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My discipline is my vocation. When asked what I teach, I always have to pause for so few people understand what is meant by the word "classics" these days, and when I respond that I teach Latin, Greek and ancient history, I usually get blank looks and stony silence. But classicists are made of stern stuff: we have endured since the Renaissance because if there's one thing that our discipline has taught us, it is that nearly every field of endeavor in western culture today owes a great debt to the ancient Greeks and Romans. The blank looks and stony silence I find paradoxically encouraging: there is still work to be done and an audience to engage. And, for me personally, there is no thrill so intoxicating as seeing students' eyes light up when they "get it"--adrenaline junkies have nothing on classicists in full fervor of proselytizing.
As the undergraduate coordinator, academic advisor and online course developer for the Department of Classics at UGA, I get a thrill from seeing my students pursuing their dreams, especially that magic moment when they finally find an answer which they had long been seeking. If I somehow am a meaningful part of their journey, then I have performed my duty well.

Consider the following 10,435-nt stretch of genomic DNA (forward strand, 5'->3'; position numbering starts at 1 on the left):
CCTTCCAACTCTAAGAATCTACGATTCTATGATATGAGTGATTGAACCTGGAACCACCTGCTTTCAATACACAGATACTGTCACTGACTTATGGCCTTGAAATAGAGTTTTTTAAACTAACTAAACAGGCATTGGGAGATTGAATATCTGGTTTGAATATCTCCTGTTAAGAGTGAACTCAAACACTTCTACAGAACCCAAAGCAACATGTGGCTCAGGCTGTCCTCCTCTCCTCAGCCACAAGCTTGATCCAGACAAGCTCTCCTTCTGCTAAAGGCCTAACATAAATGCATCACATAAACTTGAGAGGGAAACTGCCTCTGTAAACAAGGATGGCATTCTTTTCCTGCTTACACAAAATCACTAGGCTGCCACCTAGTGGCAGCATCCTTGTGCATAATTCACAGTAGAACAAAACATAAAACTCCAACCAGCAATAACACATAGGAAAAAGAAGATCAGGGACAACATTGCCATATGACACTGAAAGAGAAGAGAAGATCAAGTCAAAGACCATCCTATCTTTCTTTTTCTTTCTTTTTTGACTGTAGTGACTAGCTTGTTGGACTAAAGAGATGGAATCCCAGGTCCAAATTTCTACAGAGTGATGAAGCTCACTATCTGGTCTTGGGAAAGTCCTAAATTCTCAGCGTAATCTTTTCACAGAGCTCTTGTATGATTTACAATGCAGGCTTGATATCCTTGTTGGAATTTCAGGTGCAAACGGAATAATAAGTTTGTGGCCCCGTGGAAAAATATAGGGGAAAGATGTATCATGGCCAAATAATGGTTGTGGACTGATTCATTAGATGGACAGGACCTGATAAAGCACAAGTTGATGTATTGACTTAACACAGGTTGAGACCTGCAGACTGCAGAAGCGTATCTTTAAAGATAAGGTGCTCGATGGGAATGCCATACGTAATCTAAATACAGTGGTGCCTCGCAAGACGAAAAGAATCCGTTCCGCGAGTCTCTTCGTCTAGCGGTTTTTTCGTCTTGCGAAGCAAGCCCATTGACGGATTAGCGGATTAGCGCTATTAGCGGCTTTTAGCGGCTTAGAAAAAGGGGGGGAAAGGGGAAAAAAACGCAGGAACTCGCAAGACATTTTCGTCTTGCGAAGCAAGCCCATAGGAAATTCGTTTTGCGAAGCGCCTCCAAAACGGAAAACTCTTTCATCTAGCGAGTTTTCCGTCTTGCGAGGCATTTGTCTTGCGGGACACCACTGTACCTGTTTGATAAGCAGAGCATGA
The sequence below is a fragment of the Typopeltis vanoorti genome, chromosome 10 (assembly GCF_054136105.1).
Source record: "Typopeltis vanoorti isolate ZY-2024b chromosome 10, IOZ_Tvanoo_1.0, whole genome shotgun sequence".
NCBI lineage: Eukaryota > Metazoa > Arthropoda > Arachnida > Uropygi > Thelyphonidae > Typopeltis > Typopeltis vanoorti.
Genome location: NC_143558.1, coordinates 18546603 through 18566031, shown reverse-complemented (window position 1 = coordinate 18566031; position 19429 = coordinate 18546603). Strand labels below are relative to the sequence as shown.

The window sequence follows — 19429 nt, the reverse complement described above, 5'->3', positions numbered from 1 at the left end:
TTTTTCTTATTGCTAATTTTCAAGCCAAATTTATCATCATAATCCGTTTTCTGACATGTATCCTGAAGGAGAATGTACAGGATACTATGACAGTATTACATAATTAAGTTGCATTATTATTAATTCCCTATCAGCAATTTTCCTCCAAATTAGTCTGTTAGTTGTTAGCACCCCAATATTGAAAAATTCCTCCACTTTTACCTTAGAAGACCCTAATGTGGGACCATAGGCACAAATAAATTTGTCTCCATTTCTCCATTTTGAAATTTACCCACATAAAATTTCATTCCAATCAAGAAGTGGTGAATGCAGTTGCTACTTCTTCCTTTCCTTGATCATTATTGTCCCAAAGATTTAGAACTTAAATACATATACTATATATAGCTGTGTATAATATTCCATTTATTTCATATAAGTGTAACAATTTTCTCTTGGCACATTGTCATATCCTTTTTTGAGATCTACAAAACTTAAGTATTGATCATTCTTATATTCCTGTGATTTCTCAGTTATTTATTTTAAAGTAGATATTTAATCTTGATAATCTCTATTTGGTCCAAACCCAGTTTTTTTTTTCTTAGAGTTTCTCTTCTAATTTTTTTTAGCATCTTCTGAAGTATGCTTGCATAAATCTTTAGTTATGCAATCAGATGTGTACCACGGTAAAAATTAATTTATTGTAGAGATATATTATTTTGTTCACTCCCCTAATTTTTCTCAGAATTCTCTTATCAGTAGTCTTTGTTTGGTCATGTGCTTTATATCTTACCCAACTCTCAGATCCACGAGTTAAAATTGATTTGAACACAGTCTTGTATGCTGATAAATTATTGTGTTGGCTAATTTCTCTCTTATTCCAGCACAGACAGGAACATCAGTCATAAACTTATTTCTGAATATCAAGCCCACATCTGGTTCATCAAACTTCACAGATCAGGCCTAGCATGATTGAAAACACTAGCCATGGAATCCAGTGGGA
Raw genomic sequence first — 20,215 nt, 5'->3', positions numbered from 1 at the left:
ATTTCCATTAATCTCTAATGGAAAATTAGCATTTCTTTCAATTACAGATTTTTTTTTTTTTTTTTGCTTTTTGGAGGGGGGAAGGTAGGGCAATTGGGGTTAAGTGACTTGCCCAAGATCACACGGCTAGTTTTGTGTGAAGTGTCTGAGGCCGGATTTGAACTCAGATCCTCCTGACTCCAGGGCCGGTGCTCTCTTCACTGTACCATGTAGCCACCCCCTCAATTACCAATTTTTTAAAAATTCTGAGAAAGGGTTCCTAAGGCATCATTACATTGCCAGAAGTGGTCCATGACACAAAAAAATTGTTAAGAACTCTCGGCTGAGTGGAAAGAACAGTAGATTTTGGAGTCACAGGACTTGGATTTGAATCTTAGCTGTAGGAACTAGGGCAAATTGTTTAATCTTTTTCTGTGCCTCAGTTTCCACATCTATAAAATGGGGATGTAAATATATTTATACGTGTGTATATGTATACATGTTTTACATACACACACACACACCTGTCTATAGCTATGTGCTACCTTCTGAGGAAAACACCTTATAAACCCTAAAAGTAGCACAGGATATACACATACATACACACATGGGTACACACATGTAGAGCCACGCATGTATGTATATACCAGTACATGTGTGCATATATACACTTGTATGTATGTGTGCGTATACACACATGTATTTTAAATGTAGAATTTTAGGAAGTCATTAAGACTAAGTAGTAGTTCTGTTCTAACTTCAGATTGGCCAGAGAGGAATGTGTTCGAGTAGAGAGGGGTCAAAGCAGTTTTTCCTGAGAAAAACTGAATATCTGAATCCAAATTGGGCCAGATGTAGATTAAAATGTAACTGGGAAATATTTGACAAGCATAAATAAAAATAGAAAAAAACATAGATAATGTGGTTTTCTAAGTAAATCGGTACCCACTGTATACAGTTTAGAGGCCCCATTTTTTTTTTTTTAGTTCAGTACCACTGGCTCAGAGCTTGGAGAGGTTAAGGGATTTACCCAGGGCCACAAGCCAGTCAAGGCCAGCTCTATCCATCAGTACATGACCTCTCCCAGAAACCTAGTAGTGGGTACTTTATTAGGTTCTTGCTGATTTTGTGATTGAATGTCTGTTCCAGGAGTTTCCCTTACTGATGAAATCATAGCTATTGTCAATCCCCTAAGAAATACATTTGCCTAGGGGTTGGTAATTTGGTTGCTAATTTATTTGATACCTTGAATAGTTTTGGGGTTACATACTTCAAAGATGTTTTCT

After graduating with my B.A., I went to law school, but I did not find modern law nearly as interesting as Roman law, so I got my master's degree in Classical Languages at Tulane and eventually my Ph.D. at the University of Texas at Austin. Along the way, I developed passions for Alexander the Great, Greek and Roman law and, truth be told, all things Greek and Roman. I know that life is short and I cannot hope to know everything, but I enjoy giving it my best shot. I think all academics are professional students at heart.